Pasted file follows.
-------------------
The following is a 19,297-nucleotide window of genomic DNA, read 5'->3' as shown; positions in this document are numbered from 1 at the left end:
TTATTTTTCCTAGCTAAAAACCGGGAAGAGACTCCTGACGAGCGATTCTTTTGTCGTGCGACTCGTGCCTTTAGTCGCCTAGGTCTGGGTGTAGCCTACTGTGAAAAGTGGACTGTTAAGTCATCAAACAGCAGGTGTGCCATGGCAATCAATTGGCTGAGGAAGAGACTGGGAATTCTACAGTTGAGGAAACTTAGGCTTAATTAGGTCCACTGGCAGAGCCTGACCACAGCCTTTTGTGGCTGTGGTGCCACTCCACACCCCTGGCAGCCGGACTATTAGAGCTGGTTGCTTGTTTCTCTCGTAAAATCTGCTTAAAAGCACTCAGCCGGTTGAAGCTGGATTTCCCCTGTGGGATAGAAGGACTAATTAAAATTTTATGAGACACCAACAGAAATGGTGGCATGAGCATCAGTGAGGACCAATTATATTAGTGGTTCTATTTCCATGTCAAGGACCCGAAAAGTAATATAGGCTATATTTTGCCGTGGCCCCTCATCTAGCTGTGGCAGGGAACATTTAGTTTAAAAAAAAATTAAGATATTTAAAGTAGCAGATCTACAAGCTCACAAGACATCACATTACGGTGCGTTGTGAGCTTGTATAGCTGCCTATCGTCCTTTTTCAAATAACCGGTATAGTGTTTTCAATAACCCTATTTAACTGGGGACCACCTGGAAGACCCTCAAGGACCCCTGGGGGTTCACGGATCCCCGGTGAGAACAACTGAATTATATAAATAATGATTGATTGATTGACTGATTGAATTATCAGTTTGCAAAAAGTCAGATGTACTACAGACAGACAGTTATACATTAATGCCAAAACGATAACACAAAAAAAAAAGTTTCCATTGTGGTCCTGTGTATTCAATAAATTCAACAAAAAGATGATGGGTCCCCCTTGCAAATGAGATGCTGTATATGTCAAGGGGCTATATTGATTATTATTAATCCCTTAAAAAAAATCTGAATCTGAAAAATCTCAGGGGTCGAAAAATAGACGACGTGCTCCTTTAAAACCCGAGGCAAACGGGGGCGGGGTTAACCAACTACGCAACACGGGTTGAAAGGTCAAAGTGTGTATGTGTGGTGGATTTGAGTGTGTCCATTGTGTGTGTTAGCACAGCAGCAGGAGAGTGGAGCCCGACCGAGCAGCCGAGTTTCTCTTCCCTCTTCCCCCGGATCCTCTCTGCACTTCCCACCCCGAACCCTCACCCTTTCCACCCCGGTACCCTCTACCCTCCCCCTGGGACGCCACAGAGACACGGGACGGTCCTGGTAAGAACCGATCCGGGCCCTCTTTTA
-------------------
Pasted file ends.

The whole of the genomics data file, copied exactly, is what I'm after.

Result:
The following is a 19,297-nucleotide window of genomic DNA, read 5'->3' as shown; positions in this document are numbered from 1 at the left end:
TTATTTTTCCTAGCTAAAAACCGGGAAGAGACTCCTGACGAGCGATTCTTTTGTCGTGCGACTCGTGCCTTTAGTCGCCTAGGTCTGGGTGTAGCCTACTGTGAAAAGTGGACTGTTAAGTCATCAAACAGCAGGTGTGCCATGGCAATCAATTGGCTGAGGAAGAGACTGGGAATTCTACAGTTGAGGAAACTTAGGCTTAATTAGGTCCACTGGCAGAGCCTGACCACAGCCTTTTGTGGCTGTGGTGCCACTCCACACCCCTGGCAGCCGGACTATTAGAGCTGGTTGCTTGTTTCTCTCGTAAAATCTGCTTAAAAGCACTCAGCCGGTTGAAGCTGGATTTCCCCTGTGGGATAGAAGGACTAATTAAAATTTTATGAGACACCAACAGAAATGGTGGCATGAGCATCAGTGAGGACCAATTATATTAGTGGTTCTATTTCCATGTCAAGGACCCGAAAAGTAATATAGGCTATATTTTGCCGTGGCCCCTCATCTAGCTGTGGCAGGGAACATTTAGTTTAAAAAAAAATTAAGATATTTAAAGTAGCAGATCTACAAGCTCACAAGACATCACATTACGGTGCGTTGTGAGCTTGTATAGCTGCCTATCGTCCTTTTTCAAATAACCGGTATAGTGTTTTCAATAACCCTATTTAACTGGGGACCACCTGGAAGACCCTCAAGGACCCCTGGGGGTTCACGGATCCCCGGTGAGAACAACTGAATTATATAAATAATGATTGATTGATTGACTGATTGAATTATCAGTTTGCAAAAAGTCAGATGTACTACAGACAGACAGTTATACATTAATGCCAAAACGATAACACAAAAAAAAAAGTTTCCATTGTGGTCCTGTGTATTCAATAAATTCAACAAAAAGATGATGGGTCCCCCTTGCAAATGAGATGCTGTATATGTCAAGGGGCTATATTGATTATTATTAATCCCTTAAAAAAAATCTGAATCTGAAAAATCTCAGGGGTCGAAAAATAGACGACGTGCTCCTTTAAAACCCGAGGCAAACGGGGGCGGGGTTAACCAACTACGCAACACGGGTTGAAAGGTCAAAGTGTGTATGTGTGGTGGATTTGAGTGTGTCCATTGTGTGTGTTAGCACAGCAGCAGGAGAGTGGAGCCCGACCGAGCAGCCGAGTTTCTCTTCCCTCTTCCCCCGGATCCTCTCTGCACTTCCCACCCCGAACCCTCACCCTTTCCACCCCGGTACCCTCTACCCTCCCCCTGGGACGCCACAGAGACACGGGACGGTCCTGGTAAGAACCGATCCGGGCCCTCTTTTA